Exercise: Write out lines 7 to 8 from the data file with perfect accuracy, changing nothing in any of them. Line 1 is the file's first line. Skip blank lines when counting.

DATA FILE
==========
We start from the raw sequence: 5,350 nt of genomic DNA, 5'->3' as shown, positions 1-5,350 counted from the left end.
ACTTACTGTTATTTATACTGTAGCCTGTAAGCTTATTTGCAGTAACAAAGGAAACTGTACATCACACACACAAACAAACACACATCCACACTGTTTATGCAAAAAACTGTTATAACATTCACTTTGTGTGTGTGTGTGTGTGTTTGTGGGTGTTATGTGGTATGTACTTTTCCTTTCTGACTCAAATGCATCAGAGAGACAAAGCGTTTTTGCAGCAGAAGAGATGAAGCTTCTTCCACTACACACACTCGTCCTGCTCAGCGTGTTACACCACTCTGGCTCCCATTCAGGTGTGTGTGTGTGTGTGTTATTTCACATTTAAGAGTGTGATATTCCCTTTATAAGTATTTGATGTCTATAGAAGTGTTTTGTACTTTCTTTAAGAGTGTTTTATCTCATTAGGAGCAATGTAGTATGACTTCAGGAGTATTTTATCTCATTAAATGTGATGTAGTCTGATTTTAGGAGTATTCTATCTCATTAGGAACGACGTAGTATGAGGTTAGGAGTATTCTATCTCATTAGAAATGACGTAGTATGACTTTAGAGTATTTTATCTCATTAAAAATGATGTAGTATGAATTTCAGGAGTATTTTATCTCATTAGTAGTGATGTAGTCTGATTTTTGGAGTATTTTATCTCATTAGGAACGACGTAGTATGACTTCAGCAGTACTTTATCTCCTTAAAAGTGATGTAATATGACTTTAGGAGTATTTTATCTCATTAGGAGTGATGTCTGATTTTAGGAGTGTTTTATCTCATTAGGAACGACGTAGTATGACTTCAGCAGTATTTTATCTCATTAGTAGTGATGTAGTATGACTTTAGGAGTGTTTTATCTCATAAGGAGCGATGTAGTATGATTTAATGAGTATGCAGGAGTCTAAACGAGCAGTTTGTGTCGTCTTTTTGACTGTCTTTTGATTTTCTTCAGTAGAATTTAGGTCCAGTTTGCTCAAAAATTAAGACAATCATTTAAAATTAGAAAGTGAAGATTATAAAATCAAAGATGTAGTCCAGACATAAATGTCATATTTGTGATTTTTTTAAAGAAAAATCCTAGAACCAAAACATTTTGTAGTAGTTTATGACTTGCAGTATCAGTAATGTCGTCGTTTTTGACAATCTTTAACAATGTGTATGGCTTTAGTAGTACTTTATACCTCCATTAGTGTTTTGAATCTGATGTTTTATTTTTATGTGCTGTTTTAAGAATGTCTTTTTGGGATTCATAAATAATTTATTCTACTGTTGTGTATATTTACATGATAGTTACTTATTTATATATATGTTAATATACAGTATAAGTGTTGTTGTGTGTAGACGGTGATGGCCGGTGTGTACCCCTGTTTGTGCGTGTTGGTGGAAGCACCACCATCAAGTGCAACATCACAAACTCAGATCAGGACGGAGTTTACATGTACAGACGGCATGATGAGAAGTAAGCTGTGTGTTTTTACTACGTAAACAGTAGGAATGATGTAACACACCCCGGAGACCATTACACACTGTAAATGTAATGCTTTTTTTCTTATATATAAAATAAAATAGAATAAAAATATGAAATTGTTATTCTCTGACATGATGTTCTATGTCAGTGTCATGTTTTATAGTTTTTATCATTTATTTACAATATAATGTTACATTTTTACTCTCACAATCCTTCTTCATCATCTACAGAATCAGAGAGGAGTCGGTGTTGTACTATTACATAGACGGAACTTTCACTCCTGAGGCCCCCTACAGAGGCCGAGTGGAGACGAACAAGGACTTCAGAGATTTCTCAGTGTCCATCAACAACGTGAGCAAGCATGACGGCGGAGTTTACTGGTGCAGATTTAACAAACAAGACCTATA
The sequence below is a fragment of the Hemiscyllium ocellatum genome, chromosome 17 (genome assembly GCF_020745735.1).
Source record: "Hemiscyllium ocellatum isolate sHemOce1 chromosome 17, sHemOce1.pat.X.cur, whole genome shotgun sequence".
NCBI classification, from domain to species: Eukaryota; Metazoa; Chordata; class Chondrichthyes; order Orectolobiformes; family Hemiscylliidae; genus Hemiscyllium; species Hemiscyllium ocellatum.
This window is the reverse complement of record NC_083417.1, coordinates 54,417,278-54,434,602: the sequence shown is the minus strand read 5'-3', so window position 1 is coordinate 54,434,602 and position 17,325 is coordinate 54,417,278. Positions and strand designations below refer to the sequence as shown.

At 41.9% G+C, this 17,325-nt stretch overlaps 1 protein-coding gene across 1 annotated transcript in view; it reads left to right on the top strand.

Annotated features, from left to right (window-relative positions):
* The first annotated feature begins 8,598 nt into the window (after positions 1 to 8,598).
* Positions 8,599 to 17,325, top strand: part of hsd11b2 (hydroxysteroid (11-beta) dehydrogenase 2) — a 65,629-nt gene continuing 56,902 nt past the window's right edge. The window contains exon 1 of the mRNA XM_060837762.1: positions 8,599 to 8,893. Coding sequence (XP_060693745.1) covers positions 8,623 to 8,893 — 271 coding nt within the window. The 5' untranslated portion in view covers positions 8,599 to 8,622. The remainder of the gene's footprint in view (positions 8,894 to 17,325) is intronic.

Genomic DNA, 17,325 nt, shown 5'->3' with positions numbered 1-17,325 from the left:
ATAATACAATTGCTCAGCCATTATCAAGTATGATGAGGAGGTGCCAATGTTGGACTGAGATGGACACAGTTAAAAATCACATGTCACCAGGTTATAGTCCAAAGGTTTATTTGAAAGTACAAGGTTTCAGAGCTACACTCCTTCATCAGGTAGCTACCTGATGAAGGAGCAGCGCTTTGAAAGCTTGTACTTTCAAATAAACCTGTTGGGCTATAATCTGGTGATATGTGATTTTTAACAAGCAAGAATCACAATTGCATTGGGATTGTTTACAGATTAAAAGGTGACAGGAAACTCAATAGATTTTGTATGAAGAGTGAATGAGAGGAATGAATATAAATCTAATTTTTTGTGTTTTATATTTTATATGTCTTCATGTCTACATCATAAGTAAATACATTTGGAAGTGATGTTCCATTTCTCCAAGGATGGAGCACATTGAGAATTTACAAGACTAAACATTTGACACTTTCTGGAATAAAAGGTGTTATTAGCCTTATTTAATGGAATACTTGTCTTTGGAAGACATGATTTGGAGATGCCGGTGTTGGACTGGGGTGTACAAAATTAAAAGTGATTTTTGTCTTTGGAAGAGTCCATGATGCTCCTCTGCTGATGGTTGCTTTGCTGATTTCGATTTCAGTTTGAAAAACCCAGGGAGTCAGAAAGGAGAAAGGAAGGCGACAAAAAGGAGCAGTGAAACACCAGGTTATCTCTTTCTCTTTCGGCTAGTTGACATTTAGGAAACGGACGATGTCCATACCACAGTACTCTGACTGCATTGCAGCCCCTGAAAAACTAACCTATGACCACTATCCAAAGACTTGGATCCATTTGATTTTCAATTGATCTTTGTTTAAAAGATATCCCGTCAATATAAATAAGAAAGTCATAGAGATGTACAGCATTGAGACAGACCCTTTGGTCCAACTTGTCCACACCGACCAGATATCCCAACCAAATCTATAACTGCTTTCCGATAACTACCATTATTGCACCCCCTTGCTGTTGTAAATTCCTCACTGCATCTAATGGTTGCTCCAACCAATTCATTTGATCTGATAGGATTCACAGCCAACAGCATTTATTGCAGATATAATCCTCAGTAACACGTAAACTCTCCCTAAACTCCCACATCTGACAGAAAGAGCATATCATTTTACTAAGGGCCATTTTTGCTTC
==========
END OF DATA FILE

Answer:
At 41.9% G+C, this 17,325-nt stretch overlaps 1 protein-coding gene across 1 annotated transcript in view; it reads left to right on the top strand.

Annotated features, from left to right (window-relative positions):